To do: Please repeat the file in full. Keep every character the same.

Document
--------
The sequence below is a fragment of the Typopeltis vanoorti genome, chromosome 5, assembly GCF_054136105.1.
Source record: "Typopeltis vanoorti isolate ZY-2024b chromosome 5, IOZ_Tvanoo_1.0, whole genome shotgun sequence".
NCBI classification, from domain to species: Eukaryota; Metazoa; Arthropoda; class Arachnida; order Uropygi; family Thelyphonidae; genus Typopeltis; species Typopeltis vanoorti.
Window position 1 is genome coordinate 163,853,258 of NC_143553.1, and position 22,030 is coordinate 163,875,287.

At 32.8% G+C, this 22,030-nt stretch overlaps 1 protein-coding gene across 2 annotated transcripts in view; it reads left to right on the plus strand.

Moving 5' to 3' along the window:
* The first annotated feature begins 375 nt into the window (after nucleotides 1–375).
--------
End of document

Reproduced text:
The sequence below is a fragment of the Typopeltis vanoorti genome, chromosome 5, assembly GCF_054136105.1.
Source record: "Typopeltis vanoorti isolate ZY-2024b chromosome 5, IOZ_Tvanoo_1.0, whole genome shotgun sequence".
NCBI classification, from domain to species: Eukaryota; Metazoa; Arthropoda; class Arachnida; order Uropygi; family Thelyphonidae; genus Typopeltis; species Typopeltis vanoorti.
Window position 1 is genome coordinate 163,853,258 of NC_143553.1, and position 22,030 is coordinate 163,875,287.

At 32.8% G+C, this 22,030-nt stretch overlaps 1 protein-coding gene across 2 annotated transcripts in view; it reads left to right on the plus strand.

Moving 5' to 3' along the window:
* The first annotated feature begins 375 nt into the window (after nucleotides 1–375).